Novel Biosensing Platforms with Advanced Nanomaterials for Electrochemical and Optical Detection of Proteins and Viruses
- Author(s): Davis, Bryce William
- Advisor(s): Cheng, Quan
- et al.
Novel nanomaterials are actively sought by chemists, biologists and engineers for a variety of applications. Biosensor platforms used for diagnostic purposes would benefit greatly from the development of new electrochemical or optical transducer substrates. This dissertation is a detailed account of the research effort to develop novel nanotechnology platforms for advanced electrochemical and optical detection of biological molecules. Specifically, my goal was to design and fabricate operationally simple yet inexpensive new electrochemical and optical biosensors that are highly selective and sensitive.
The first section will cover the early work in the development of a porous polyelectrolyte interfaces with well-defined structure and electrochemical behavior using electrochemical surface plasmon resonance (ESPR) spectroscopy. This early work will also cover the application of the unobstructed electron transfer on porous polyelectrolyte nanostructures for the detection of poliovirus type 1 (PV1) using electrochemical enzymatic amplification. The electrochemical behavior of this sensor for whole viral particles is characterized using an enzymatic sandwich based immunoassay, with the final antibodies tagged with an ultra sensitive electrochemically active enzyme. Two important factors that make this sensor design innovative is the high loading capacity within a 3-D nano-assembly and the unhindered fast electron transfer through the nanofilm to the electrode surface. The enzymatic amplification scheme is an alkaline phosphatase (ALP) system, which has shown superb properties to enhance the redox current of electroactive species in the presence of aminophenyl phosphate (APP).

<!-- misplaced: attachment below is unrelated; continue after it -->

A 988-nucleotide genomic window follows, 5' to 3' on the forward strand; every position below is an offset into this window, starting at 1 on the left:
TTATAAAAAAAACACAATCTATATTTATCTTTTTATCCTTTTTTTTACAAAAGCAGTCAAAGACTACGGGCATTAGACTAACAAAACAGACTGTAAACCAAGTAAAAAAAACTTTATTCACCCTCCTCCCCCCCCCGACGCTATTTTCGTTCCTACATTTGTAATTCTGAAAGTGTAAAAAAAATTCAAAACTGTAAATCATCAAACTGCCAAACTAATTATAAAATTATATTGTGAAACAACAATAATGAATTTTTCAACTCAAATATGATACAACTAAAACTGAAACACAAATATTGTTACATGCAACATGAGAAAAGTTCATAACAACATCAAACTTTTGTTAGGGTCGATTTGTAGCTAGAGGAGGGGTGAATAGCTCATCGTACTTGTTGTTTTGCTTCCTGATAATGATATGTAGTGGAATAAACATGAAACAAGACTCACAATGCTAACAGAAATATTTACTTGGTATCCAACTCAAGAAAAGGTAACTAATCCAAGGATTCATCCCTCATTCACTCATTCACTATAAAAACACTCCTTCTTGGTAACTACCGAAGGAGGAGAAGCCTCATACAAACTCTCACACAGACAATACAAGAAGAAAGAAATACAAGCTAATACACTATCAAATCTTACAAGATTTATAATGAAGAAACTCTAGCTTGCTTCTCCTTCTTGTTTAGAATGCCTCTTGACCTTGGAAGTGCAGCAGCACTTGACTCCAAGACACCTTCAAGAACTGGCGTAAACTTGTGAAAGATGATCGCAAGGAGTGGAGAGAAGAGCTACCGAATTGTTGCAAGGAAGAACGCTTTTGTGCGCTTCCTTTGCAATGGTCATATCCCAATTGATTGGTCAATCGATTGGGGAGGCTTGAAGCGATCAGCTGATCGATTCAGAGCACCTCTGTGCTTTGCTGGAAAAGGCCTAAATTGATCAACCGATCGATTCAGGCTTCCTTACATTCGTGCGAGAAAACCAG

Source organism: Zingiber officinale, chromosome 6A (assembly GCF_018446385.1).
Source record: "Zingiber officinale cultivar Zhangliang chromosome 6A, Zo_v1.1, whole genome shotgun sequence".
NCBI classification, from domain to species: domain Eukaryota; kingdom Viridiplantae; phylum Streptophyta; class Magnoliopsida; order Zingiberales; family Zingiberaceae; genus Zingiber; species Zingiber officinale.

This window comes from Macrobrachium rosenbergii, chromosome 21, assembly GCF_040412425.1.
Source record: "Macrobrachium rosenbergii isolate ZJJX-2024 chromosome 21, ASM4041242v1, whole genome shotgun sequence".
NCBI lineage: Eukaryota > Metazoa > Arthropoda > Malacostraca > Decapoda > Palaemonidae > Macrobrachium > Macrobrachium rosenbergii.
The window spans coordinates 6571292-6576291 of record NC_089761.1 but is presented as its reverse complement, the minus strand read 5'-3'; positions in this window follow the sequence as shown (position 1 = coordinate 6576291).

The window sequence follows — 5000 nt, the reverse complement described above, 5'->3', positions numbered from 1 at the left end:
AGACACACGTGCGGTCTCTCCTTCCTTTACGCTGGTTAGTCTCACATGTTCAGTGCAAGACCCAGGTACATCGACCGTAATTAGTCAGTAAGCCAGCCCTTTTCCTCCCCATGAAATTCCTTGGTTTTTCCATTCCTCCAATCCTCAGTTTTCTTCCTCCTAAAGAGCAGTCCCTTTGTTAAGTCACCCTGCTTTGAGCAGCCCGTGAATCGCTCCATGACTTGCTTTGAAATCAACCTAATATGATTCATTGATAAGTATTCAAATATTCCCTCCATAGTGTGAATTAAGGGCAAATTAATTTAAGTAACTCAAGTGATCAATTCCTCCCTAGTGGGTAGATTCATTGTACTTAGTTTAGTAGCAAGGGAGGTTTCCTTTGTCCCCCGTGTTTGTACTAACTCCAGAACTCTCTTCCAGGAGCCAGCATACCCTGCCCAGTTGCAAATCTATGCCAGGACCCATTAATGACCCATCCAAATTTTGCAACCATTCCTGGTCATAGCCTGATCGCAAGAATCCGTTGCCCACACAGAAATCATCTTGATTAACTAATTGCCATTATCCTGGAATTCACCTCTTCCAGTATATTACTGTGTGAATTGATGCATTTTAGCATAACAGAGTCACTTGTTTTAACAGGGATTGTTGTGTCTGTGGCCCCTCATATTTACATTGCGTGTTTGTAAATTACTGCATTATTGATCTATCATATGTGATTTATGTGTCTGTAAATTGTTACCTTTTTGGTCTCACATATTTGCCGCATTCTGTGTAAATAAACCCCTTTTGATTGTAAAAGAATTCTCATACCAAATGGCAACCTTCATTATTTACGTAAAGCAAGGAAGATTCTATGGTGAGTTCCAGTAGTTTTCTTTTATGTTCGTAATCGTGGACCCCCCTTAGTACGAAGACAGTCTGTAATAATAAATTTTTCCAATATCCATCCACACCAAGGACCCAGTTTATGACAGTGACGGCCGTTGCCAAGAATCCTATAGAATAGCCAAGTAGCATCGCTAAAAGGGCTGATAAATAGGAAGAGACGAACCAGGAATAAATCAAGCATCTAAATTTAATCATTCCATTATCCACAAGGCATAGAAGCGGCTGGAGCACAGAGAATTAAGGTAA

The majority of the thesis will focus on the electrospinning technique and how electrospun nanofibers can be used to create novel optical transducer platforms. Electrospinning is a polymer processing technique used to create continuous fibers with diameters ranging from a few nanometers to micrometers, and is ideal for encapsulating functional units, especially fluorescent and optical receptors, for biosensing applications. This section of the thesis will be divided into three specific parts. The first part will focus on a solid-state reusable and porous nanofiber-based optical (fluorescent) transducer for detecting proteins using an array of fluorescent dendrimers. The second part will cover the details of an optical (colorimetric and fluorescent) transducer using electrospun nanofibers doped with the conjugated polymer polydiacetylene (PDA) for the detection of volatile organic compounds (VOCs) and proteins. Lastly, the third part will describe the development of 2D-silica nanofiber thin films doped with gold nanoparticles, their enhanced optical properties, and the potential use in future sensor technology.